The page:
Ukip leader Nigel Farage was dog-whistling for all he was worth at his party’s spring conference this week:
“In scores of our cities and market towns, this country, in a short space of time, has, frankly, become unrecognisable. Whether it is the impact on local schools and hospitals, whether it is the fact that in many parts of England you don’t hear English spoken any more, this is not the kind of community we want to leave to our children and grandchildren.”
There can be no doubt to whom Farage’s words are designed to appeal. But, regardless of what liberals like us think, is he right? Have the British people got to a point where we no longer recognise our country?
Well, you’ll have your views just as Farage clearly has his. But when we look at surveys which ask this question, it seems there’s not much evidence to back up the Ukip view. Here’s Bobby Duffy from the Ipsos MORI Social Research Institute, writing for the Demos publication, Mapping Integration^:
… we may expect to have seen declines in measures of social cohesion as the minority population has grown – but we don’t.
Large, robust surveys show levels of belonging to neighbourhoods, local areas and Britain have all increased in recent years. For example, our sense of belonging to our neighbourhoods increased from 70 per cent to 78 per cent between 2003 and 2011 and belonging to Britain increased from 85 per cent to 89 per cent over the same period.
There are differences between minority and majority groups, with those of Asian ethnic origin slightly more likely to say they feel they belong, while Black groups are slightly lower – but there are no huge differences in levels or in trends. Analysis shows that minority views on this are dynamic, as with other values: recent immigrants are less likely to feel they belong, but longer-term immigrants actually have a greater sense of belonging than native residents.
And it’s the same with perceptions of whether people from different backgrounds get on well together and whether people respect ethnic differences. Both of these measures see high levels of agreement, and each have been on the up, with, for example, 86 per cent agreeing that different backgrounds get on well together in 2011, and just about all ethnic groups showing an increase.
That’s not to say there aren’t concerns among the wider public – where questions of British identity are linked directly to immigration we find the public more likely to think Britain is divided, or that their neighbourhood ‘doesn’t feel like Britain any more’, or even that ‘we’re in danger of being swamped’. However, this probably says a lot more about the impact the public feels immigration has on their own jobs, wages and housing (as well, of course, as persistent scare-mongering in the media) – regardless of the clear facts that immigration is good for the economy.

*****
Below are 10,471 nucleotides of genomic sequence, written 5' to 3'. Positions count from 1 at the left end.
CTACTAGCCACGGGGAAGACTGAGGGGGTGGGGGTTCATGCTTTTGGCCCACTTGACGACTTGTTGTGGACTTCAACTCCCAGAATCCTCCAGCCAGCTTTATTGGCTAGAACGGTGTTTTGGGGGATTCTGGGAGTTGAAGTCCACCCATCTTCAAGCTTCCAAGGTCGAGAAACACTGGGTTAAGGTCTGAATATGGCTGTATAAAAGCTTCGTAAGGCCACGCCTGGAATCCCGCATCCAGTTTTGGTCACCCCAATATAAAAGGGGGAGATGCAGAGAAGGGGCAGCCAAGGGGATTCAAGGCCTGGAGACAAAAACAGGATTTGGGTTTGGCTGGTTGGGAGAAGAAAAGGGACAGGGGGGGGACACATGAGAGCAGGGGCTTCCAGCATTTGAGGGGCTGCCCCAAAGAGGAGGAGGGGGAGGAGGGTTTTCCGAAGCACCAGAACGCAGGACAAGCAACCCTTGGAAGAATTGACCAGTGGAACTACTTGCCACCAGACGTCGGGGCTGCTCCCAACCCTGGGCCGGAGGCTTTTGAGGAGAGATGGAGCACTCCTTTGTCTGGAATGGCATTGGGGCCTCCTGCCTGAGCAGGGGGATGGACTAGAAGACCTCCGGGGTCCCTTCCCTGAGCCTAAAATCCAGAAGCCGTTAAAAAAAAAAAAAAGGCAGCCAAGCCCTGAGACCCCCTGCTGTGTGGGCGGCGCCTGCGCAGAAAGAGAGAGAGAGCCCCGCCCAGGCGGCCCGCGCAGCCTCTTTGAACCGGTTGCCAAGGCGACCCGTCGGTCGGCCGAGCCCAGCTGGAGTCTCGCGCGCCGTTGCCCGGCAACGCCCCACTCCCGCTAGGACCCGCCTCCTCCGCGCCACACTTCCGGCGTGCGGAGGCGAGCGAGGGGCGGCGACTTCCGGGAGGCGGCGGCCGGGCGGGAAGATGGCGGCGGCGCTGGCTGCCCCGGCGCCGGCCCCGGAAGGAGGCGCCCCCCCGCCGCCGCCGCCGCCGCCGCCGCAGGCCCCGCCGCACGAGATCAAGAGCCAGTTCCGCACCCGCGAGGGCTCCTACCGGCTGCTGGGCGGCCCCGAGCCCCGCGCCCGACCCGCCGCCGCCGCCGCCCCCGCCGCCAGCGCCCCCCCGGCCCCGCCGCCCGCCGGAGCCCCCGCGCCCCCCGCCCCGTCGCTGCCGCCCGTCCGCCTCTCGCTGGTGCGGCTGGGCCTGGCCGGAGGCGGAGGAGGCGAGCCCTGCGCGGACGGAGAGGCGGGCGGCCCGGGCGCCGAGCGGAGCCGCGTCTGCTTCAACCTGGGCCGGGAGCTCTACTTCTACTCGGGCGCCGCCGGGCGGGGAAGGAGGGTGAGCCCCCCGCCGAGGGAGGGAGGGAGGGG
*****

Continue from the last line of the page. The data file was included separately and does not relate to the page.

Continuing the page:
Here’s Bobby Duffy’s spot-on conclusion:
This mixed and contingent attitudinal picture on integration perhaps reflects our shaky sense of identity and what we’re expecting minorities to integrate into. The largest single answer to survey questions that ask what we understand by the ‘British way of life’ is ‘don’t know’. And when prompted with a list of what makes us proud, it tends to be objective factors like our history and the NHS. Our values are an odd mix of civic behaviours
(respect for the law) and character traits (sense of humour). The eclectic opening ceremony at the London Olympics could have been based on a checklist from survey responses.
But one common feature throughout most of these questions on how we define ourselves is the emphasis we place
on our tolerance of difference. This, combined with relatively strong pride in our identity but weak understanding of its basis, helps explain some of the contradictions and nuances in our views. Our attitudes to integration, majority and minority alike, are a very British compromise.
^ Hat-tip to Sunder Katwala from British Future for drawing this section to my attention.
* Stephen was Editor (and Co-Editor) of Liberal Democrat Voice from May 2007 to Jan 2015, and writes at The Collected Stephen Tall.